The other day i was fishing in tremont and was trying to land a 38" brook trout when low an behold a bear came right up to me. *This thing was huge! *It must have stood 10' at the shoulder. * *As i turned to run away i saw a 25' rattle snake that quickly bit the bear and killled him and then proceeded to eat the bear. *After i landed and released the 40" brook trout, it swam right up to the snake and whooped it with it's tail fins. *Then the 46" brook trout turned to me and said, "I kicked that snake's butt because you are such a good fisherman and because you released me." *This made my day and i continued to fish up the stream with no further problems.

The moral of this story is to leave the snakes alone and they wont bother you!
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  #38  
Old 06-08-2006, 12:58 PM
Kodak Kodak is offline
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Default Re: Snakes

Great story:

Tell me again where you hooked the 38". oops 40", oops 46" brookie?

Kodak
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  #39  
Old 06-08-2006, 03:37 PM
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russ russ is offline
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Default Re: Snakes

Kidak,
It is a magical place that i had to promise three tree sprites that i wouldn't tell. You can only find it if you have been there.
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  #40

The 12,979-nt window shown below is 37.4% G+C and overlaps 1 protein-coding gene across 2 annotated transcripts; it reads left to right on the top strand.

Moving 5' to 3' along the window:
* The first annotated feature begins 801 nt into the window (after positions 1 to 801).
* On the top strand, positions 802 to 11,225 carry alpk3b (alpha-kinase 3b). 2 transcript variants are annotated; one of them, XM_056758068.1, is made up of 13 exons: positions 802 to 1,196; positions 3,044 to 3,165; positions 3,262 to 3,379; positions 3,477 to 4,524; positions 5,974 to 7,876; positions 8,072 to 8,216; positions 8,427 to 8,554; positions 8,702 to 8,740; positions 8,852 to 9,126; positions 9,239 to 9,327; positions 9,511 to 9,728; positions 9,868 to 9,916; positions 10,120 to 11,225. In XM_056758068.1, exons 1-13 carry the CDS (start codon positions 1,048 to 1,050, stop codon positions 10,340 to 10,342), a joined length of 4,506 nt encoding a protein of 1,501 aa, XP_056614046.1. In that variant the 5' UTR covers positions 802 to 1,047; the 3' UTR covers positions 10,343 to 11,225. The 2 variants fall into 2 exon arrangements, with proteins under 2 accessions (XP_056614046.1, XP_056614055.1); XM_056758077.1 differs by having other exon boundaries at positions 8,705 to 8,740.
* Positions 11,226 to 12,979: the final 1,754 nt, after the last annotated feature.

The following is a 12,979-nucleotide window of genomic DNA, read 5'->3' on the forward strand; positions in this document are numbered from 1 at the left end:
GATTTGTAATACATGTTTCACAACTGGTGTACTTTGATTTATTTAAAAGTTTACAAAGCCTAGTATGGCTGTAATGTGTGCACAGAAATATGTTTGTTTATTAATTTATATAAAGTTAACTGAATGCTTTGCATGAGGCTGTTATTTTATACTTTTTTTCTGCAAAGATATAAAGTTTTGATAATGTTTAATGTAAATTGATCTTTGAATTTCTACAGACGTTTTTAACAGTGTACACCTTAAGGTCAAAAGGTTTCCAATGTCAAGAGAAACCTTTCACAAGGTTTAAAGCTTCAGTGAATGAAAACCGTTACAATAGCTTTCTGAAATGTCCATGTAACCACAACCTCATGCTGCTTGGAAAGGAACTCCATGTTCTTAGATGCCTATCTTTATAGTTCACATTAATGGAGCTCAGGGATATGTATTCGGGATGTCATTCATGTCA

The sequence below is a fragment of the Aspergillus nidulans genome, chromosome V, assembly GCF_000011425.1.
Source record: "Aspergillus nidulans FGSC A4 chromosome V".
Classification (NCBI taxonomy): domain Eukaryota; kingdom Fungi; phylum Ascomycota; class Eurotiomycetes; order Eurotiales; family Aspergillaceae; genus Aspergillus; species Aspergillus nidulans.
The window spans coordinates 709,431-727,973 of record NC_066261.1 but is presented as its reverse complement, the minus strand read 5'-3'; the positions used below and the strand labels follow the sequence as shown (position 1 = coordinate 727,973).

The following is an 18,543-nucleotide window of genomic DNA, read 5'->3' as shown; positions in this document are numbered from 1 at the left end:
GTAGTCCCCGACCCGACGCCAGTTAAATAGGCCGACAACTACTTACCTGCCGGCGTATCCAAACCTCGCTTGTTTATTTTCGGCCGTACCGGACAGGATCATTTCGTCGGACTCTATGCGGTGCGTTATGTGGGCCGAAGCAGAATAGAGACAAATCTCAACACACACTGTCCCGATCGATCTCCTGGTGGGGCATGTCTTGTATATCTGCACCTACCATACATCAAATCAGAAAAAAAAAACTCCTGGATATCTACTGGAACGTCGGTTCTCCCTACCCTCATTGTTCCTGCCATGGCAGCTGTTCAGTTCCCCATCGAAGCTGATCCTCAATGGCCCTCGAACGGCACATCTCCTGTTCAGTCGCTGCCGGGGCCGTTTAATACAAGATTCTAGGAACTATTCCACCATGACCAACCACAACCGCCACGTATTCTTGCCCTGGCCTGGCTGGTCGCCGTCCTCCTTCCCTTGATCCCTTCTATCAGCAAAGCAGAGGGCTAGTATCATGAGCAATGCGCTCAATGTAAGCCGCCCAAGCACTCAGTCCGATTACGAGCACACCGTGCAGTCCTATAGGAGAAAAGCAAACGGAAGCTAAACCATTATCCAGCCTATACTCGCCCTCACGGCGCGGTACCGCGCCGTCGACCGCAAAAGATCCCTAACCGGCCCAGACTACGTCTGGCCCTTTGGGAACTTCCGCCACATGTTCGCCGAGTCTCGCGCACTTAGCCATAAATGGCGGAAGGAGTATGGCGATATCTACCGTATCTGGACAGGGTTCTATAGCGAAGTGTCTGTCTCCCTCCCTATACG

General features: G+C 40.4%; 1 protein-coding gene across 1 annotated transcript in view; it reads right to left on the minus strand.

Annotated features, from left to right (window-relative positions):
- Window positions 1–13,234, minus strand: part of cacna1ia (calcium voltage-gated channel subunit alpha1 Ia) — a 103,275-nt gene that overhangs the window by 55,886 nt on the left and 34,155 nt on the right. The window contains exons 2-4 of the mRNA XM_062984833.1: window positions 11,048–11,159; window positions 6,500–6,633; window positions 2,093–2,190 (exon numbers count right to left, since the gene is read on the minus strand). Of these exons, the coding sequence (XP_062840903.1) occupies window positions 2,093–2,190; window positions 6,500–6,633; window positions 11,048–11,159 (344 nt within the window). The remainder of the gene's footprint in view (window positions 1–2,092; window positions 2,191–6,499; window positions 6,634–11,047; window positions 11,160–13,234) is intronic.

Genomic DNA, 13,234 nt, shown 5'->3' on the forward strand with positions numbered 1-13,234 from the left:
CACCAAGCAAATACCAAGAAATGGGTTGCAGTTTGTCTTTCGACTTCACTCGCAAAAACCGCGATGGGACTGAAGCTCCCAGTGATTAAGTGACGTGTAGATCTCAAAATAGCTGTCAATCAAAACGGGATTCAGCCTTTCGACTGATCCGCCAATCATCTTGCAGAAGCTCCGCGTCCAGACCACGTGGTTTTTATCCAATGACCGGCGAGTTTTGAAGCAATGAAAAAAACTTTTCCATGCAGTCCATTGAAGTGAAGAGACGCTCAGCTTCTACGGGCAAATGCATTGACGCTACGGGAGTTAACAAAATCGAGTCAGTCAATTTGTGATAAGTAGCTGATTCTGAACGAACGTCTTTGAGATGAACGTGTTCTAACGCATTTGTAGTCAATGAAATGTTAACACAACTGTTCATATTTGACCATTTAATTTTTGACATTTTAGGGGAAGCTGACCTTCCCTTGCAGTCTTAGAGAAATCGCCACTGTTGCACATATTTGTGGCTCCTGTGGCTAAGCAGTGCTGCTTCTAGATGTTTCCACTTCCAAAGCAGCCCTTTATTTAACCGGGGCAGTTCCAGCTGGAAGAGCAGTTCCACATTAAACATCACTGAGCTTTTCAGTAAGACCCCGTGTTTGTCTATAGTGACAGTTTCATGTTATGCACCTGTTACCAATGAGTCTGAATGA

Old 06-08-2006, 05:28 PM
DrDan DrDan is offline
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Default Re: Snakes

Quote:
Kingstonian:

You said it brother. *Contrary to popular opinion, there has also been a few rare instances of the eastern diamond back rattlesnake found in SE Kentucky. *These were confirmed by US Forestry personnel within the Daniel Boone National Forest. *I don't stand around long enough to see what kind they are or ask their name, I just avoid them like the plague.
that would be suprising to say the least since they are a coastal range snake extending from nc down to FL and back along the coast. i guess anything is possible but seems unlikely

snakes (and other biting critters) mis- identification is common...by "experts" as well as amatuers. for instance the south florida poison center once reported very high numbers of brown recluse spider bites ...despite the fact the brown recluse habitat does not extend into in their service area!!!!!!

the poster who said that there are many misidentifications is quite correct. many large non-venomous species can be aggressive and that makes people mistake them for venomous ones.

i have only seen a few wild rattlers in the wild that i was sure was a rattler...i once ran over one on my montain bike and killed it. the other i saw of all places on the natchez trace parkway in middle tn sprawled accross the road. i saw a few working construction during college in the mountains of nc. but that was only when we were grading/bulldozing scrubland. i think i saw one afew years back in the park but neither of us stuck around long enought to find out

my only wildlife encounters with copperheads has also been biking...and that was only after some duke power crews bulldozed a den of them and we were riding in the same area. we were quite suprised when we saw a writhing mass of upset snakes on the side of the trail